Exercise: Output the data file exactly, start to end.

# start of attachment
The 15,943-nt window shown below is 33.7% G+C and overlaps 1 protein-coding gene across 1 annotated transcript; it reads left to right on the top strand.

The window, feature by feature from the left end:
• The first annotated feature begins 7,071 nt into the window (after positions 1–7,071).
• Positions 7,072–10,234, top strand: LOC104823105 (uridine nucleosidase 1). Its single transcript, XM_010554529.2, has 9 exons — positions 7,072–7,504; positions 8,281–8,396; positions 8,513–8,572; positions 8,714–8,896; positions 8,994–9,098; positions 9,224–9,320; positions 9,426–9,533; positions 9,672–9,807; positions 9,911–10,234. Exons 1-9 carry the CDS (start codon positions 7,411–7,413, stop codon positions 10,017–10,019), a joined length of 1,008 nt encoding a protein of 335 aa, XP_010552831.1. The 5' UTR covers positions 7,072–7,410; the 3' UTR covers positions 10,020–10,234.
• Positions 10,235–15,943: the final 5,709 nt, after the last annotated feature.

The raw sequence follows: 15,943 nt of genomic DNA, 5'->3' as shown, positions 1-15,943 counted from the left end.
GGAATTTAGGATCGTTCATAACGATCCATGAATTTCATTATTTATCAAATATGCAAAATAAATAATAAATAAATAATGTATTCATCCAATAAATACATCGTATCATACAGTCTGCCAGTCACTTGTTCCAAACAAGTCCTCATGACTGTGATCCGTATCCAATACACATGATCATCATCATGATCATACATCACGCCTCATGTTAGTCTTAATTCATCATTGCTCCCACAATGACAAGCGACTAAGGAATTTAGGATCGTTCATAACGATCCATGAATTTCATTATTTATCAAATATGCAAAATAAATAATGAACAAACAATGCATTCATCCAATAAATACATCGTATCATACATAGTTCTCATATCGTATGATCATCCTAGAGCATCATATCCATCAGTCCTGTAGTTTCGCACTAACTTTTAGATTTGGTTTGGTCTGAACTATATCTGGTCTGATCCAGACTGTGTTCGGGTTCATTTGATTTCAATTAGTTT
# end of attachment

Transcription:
The 15,943-nt window shown below is 33.7% G+C and overlaps 1 protein-coding gene across 1 annotated transcript; it reads left to right on the top strand.

The window, feature by feature from the left end:
• The first annotated feature begins 7,071 nt into the window (after positions 1–7,071).
• Positions 7,072–10,234, top strand: LOC104823105 (uridine nucleosidase 1). Its single transcript, XM_010554529.2, has 9 exons — positions 7,072–7,504; positions 8,281–8,396; positions 8,513–8,572; positions 8,714–8,896; positions 8,994–9,098; positions 9,224–9,320; positions 9,426–9,533; positions 9,672–9,807; positions 9,911–10,234. Exons 1-9 carry the CDS (start codon positions 7,411–7,413, stop codon positions 10,017–10,019), a joined length of 1,008 nt encoding a protein of 335 aa, XP_010552831.1. The 5' UTR covers positions 7,072–7,410; the 3' UTR covers positions 10,020–10,234.
• Positions 10,235–15,943: the final 5,709 nt, after the last annotated feature.

The raw sequence follows: 15,943 nt of genomic DNA, 5'->3' as shown, positions 1-15,943 counted from the left end.
GGAATTTAGGATCGTTCATAACGATCCATGAATTTCATTATTTATCAAATATGCAAAATAAATAATAAATAAATAATGTATTCATCCAATAAATACATCGTATCATACAGTCTGCCAGTCACTTGTTCCAAACAAGTCCTCATGACTGTGATCCGTATCCAATACACATGATCATCATCATGATCATACATCACGCCTCATGTTAGTCTTAATTCATCATTGCTCCCACAATGACAAGCGACTAAGGAATTTAGGATCGTTCATAACGATCCATGAATTTCATTATTTATCAAATATGCAAAATAAATAATGAACAAACAATGCATTCATCCAATAAATACATCGTATCATACATAGTTCTCATATCGTATGATCATCCTAGAGCATCATATCCATCAGTCCTGTAGTTTCGCACTAACTTTTAGATTTGGTTTGGTCTGAACTATATCTGGTCTGATCCAGACTGTGTTCGGGTTCATTTGATTTCAATTAGTTT